T-budding tutorial

I wish I had seen this thread sooner but it was still a great read. I’m not doing anything with figs, but I tried my had at T-budding for the first time last Monday. In my case it was with crabapple. I started crabs from seed last spring, grew them in air pruning containers, and planted them last fall. This spring I tried dormant grafting a few with domestic apple scions. Only one took. I did not remove the foliage and I doubt the young root system had enough energy to support the natural growth already abundant and push the scions. I was probably lucky with the one that took. When you grow crabs from seed, you get a very vigorous tree but there is no guarantee of the fruiting characteristics. So, on Monday I tried my hand at T-Budding. I left one branch to become the central leader the T-Budding fails and left some branches below the graft to support the tree through the summer. Here is a picture

Time will tell how they do. Your thread gave me confidence I was headed in the right direction.

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Thanks for the tutorial, fruitnut.

I have a question for you.

I don’t use T-budding much in fig trees. I became accustomed to chip budding and it’s my main technique in figs along with whip and tongue. That is also because most of my grafts are made with cuttings i receive in dormancy - so no slipping of the bark is possible. Nevertheless, i have done some grafting with green wood and chip buddings and the results are good with a very high percentage of takes so i see no reason to change. The only “problem” is if done late (August-September) they will only bud in the following spring.

Have you compared chip budding and t-budding in a way that you can say the later is a better technique in figs and why?

I have also experimented with patch grafting in figs and the results are good with strong unions, but i can’t say if the extra effort is justified.I use a double blade grafting knife to match the patch perfectly.

Some photos.

Chip budding with dormant buds:

Chip budding with green wood (this time i left the petiole covered with parafilm (not really necessary). If the graft takes the petiole falls by itself in 7-10 days. After removing the petiole i usually cover the bud again to avoid drying the bud due to heat.

An example of patch grafting in figs:



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Thanks for the tutorial Fruitnut! It gave me the push I needed to give budding another try. I got home a bit early from work tonight I made 17 of them (10 peaches, the rest plums). I did a mix of electrical tape and budding tape (like saran wrap). I’ve never used either of these before, nor budded so early in the season. I’ve normally tried in mid-August or later, so maybe growth has slowed too much by then. Like ahgrower, I don’t think I removed all the wood from the chips in the past, so that could also be part of the problem. I know it isn’t good science to change so many things at once, but I’ve had such dismal results that I just want something to work. Once I have that, I’ll do more tests to see which factor enabled it. :slight_smile:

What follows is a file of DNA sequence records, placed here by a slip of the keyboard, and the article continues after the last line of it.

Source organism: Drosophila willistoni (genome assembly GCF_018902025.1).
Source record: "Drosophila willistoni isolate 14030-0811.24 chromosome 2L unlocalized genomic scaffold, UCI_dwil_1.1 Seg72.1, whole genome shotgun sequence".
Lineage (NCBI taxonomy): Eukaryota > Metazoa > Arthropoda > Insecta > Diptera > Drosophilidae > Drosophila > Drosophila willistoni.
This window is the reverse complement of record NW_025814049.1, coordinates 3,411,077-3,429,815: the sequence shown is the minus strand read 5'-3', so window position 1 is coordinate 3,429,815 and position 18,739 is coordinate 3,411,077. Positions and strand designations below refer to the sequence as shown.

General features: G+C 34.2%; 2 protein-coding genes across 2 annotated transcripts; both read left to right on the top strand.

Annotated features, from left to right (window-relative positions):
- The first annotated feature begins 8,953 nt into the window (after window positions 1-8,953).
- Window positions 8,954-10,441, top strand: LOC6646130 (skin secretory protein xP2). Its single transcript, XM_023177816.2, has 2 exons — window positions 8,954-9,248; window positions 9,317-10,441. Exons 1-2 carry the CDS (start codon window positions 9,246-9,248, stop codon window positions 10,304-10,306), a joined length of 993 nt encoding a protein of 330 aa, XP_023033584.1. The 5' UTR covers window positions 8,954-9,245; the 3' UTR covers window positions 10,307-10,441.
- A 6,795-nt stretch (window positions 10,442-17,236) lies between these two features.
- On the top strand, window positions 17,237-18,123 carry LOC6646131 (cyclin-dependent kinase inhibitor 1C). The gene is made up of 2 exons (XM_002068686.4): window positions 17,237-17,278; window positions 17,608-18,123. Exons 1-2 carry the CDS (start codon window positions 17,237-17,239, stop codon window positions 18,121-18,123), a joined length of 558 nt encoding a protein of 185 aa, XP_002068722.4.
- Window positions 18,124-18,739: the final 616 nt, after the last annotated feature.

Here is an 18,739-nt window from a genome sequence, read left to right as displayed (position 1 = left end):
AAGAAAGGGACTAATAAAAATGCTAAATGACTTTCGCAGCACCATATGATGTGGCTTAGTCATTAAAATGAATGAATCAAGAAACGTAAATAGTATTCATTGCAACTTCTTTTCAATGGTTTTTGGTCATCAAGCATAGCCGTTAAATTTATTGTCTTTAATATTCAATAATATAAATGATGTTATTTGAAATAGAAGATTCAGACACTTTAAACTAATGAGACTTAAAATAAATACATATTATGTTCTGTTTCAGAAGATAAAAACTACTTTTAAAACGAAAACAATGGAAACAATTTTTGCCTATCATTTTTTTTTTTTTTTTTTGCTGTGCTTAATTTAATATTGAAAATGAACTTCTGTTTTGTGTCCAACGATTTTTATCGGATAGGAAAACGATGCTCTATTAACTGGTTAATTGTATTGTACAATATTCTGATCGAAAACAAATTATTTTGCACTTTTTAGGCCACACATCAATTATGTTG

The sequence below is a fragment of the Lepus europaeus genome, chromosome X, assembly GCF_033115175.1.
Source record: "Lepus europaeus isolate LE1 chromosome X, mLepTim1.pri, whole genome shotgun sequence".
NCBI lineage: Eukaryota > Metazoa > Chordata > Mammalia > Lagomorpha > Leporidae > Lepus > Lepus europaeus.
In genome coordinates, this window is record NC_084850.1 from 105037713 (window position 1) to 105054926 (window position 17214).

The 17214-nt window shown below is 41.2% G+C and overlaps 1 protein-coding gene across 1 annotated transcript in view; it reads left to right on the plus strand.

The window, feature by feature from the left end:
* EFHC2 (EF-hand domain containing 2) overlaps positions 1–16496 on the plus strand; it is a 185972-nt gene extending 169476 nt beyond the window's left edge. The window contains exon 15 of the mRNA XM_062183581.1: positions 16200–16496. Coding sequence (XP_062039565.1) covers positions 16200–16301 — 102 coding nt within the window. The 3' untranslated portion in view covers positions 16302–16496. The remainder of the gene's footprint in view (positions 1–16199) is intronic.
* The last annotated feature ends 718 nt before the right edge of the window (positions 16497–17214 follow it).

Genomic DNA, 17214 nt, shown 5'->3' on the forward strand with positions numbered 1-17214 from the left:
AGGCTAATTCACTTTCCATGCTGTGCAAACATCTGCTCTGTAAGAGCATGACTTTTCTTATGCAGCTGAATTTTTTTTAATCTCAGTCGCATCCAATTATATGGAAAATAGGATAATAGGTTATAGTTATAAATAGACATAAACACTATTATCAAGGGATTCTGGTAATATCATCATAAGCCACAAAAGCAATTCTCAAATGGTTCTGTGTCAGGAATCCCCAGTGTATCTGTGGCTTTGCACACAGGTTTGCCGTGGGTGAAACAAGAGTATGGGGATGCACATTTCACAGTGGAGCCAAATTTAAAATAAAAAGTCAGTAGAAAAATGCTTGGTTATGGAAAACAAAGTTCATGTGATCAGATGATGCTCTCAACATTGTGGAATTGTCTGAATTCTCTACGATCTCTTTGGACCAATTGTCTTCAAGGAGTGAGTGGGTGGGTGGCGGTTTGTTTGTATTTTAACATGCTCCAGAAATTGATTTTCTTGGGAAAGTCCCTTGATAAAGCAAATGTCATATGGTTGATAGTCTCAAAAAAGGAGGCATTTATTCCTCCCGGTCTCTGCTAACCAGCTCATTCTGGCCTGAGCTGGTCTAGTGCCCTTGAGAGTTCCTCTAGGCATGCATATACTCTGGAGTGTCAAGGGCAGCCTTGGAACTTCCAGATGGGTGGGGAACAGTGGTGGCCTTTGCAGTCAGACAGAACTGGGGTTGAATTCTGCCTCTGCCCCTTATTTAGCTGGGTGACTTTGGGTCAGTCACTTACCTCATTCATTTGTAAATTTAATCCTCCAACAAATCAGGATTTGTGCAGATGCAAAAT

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This is about 2-3 weeks after budding this year.


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Oops just realized these are chip buds! The branch was not thick enough to take in the bud inside the flap of a T bud.

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Maybe I missed it but what about timing? Can I t-bud now? Apples?

If the tree is growing vigorously, you can T bud. Better when temperatures are hot. Water well before you do it. The bark should be slipping.

Here are some non-traditional T-buds I did. I say non-traditional because mid-spring is not the usual time for T-budding and I also put them in spots where they didn’t have apical shoots above them. They have started growing already which is what I wanted. T-budded on 5/24/2016.

Liberty bud on an extra and somewhat neglected G.969 rootstock.

Williams’ Pride on Zestar for a double variety August tree.

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Maybe time of year and not removing the wood from the bud were holding me back. I think I may have a few takes.

Here’s one which looks good (a plum). I cut off the branch past a series of buds, so hopefully at least one or two of them will take.

I made a bunch more buds today, many of them T-Buds. I think I’ve tried it before, but for whatever reason I had remembered that it was hard and I never tried again. This time it seemed pretty easy to make things fit (hopefully that will translate into takes).

I did most permutations of chips and T’s, onto old and new wood, using elastics and budding tape. By the end, I found myself doing more T’s than chips, so it was definitely feeling better.

How do Chip vs T buds generally compare in terms of take rate?

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Looks like you’ll tell us. :laughing:
This whole thread has been inspiring. Thanks to all who took the time to post pictures.